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African American English


African American English is abbreviated as AAE and also known as Black English, Ebonics, or African American Vernacular English. This language variety (or dialect) is spoken by many, but not ALL and not ONLY by, African Americans.

Like all languages and dialects, African American English (AAE) follows a system of language patterns. Many of the patterns in AAE are the same as in other American English dialects, but AAE also uses patterns that make it distinct. This section includes some of the recognizable patterns of AAE pronunciation and grammar.

Because speakers of AAE live in many different areas of the country, AAE does not refer to one, unified language variety, but to a collection of similar dialects. The patterns described here include those that many AAE speakers share, but some may be more common for some speakers than for others.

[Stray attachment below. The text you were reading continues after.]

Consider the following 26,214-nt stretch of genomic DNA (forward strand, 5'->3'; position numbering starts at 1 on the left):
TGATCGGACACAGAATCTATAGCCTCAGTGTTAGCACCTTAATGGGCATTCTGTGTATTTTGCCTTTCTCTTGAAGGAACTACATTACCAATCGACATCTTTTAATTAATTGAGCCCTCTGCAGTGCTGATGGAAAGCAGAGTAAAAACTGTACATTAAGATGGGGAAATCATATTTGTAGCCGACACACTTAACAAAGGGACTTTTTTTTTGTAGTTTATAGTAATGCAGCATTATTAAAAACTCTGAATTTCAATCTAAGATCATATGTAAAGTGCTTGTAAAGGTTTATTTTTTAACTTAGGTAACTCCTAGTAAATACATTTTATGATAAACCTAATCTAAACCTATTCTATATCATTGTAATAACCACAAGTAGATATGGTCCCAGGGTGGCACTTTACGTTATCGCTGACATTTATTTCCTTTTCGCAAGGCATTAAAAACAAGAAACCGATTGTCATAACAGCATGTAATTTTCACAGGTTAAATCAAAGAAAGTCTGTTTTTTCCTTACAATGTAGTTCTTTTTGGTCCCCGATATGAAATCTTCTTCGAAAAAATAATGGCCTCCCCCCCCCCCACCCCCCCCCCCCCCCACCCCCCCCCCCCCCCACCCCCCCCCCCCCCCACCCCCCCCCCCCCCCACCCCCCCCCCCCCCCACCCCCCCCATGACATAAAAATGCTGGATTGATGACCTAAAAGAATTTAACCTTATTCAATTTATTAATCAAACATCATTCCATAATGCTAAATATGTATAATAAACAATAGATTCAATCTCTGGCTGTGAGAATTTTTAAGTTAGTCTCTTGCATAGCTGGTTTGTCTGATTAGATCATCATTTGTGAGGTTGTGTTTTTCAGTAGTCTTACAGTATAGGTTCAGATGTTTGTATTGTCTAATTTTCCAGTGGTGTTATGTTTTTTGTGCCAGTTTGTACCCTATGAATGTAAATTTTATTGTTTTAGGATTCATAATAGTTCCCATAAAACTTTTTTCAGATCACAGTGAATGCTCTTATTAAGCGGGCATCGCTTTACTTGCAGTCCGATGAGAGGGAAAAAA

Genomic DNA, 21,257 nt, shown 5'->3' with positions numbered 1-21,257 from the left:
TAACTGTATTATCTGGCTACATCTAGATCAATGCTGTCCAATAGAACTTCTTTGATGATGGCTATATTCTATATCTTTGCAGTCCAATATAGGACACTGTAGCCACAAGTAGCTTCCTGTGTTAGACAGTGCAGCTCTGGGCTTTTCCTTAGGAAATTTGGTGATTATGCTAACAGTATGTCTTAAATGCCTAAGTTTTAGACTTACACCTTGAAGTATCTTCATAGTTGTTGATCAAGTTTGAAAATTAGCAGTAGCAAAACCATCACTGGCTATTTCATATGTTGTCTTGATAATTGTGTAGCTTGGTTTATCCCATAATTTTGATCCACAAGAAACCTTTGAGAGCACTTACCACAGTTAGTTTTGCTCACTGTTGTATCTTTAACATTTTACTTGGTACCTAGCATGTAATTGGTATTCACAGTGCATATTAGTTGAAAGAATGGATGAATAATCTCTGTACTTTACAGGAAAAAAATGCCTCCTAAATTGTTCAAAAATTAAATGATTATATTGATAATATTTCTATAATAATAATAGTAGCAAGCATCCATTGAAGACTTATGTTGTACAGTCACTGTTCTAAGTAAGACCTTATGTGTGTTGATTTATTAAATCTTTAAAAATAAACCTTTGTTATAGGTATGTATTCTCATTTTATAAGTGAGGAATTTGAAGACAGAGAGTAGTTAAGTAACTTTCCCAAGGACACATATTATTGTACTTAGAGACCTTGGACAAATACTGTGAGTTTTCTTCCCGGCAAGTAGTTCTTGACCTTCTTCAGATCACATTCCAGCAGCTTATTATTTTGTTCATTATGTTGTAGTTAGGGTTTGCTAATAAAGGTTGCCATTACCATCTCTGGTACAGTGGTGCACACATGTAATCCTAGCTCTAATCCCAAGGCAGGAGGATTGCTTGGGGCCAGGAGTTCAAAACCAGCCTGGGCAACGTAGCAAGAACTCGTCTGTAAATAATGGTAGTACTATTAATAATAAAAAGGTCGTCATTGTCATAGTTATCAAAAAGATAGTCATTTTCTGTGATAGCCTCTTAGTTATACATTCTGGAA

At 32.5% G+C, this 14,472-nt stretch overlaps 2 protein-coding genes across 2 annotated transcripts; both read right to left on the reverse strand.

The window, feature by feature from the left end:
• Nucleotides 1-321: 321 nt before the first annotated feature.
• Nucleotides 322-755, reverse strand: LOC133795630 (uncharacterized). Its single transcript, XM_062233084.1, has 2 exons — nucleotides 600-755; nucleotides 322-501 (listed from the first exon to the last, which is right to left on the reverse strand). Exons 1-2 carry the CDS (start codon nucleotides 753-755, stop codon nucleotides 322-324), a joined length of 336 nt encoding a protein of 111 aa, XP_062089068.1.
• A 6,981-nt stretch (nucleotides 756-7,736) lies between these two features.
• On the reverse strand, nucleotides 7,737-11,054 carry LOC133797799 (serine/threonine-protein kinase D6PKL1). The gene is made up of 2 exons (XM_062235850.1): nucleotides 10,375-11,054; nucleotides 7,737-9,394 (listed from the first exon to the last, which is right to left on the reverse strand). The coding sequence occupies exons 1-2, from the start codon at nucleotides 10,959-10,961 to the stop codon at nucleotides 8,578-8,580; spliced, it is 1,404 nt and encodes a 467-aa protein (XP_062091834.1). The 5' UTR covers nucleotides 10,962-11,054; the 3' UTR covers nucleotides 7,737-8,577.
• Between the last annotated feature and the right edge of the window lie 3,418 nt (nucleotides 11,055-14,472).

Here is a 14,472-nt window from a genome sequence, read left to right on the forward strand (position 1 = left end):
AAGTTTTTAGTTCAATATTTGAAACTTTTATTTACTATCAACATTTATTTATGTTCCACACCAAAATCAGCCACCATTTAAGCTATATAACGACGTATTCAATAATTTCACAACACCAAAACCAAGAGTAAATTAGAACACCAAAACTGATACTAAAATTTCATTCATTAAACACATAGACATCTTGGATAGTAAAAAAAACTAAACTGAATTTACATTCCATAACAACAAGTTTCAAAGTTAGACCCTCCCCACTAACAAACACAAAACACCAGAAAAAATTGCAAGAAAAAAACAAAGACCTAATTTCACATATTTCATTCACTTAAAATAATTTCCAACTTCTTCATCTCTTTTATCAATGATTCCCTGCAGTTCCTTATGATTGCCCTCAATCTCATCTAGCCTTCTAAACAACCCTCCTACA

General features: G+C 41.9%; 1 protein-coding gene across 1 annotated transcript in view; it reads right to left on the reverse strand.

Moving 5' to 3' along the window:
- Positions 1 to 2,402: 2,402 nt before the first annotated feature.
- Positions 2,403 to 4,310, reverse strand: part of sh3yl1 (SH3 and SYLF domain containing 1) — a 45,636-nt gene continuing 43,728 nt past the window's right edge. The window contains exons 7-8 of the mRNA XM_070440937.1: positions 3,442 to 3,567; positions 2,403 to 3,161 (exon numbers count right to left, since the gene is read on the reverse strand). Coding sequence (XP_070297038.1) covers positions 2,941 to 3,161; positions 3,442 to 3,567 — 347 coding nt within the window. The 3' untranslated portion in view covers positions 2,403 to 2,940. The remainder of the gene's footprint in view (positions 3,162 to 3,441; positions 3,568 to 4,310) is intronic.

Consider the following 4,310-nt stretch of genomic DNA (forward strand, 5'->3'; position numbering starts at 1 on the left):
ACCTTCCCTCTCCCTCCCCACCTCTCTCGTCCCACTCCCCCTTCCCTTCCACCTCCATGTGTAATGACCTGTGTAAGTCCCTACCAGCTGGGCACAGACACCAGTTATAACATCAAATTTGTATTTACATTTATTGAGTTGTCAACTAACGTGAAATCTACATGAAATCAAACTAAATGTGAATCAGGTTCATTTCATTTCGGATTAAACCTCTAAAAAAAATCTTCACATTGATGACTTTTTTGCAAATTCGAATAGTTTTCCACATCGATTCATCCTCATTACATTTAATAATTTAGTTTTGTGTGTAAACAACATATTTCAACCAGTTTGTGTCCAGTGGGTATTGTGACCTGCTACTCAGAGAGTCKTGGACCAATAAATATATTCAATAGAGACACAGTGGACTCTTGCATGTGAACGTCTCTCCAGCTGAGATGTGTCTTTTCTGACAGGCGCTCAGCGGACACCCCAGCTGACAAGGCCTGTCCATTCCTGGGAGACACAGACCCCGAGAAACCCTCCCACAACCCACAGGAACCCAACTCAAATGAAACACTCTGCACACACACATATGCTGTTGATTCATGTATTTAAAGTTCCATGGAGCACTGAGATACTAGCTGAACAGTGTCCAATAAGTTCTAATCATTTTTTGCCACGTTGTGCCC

Click on Pronunciation to learn about how pronunciation in AAE is different from other dialects, and click on Grammar to learn what is distinct about AAE grammar.

African American English and Southern English

Because AAE and Southern English share some history (see articles on this history), they share several language patterns. The patterns described here include those used throughout the African American community, including different regions of the country. Those patterns that are also common in Southern English, for both African American and white speakers, are marked with a * which links to a similar entry in the Southern English section.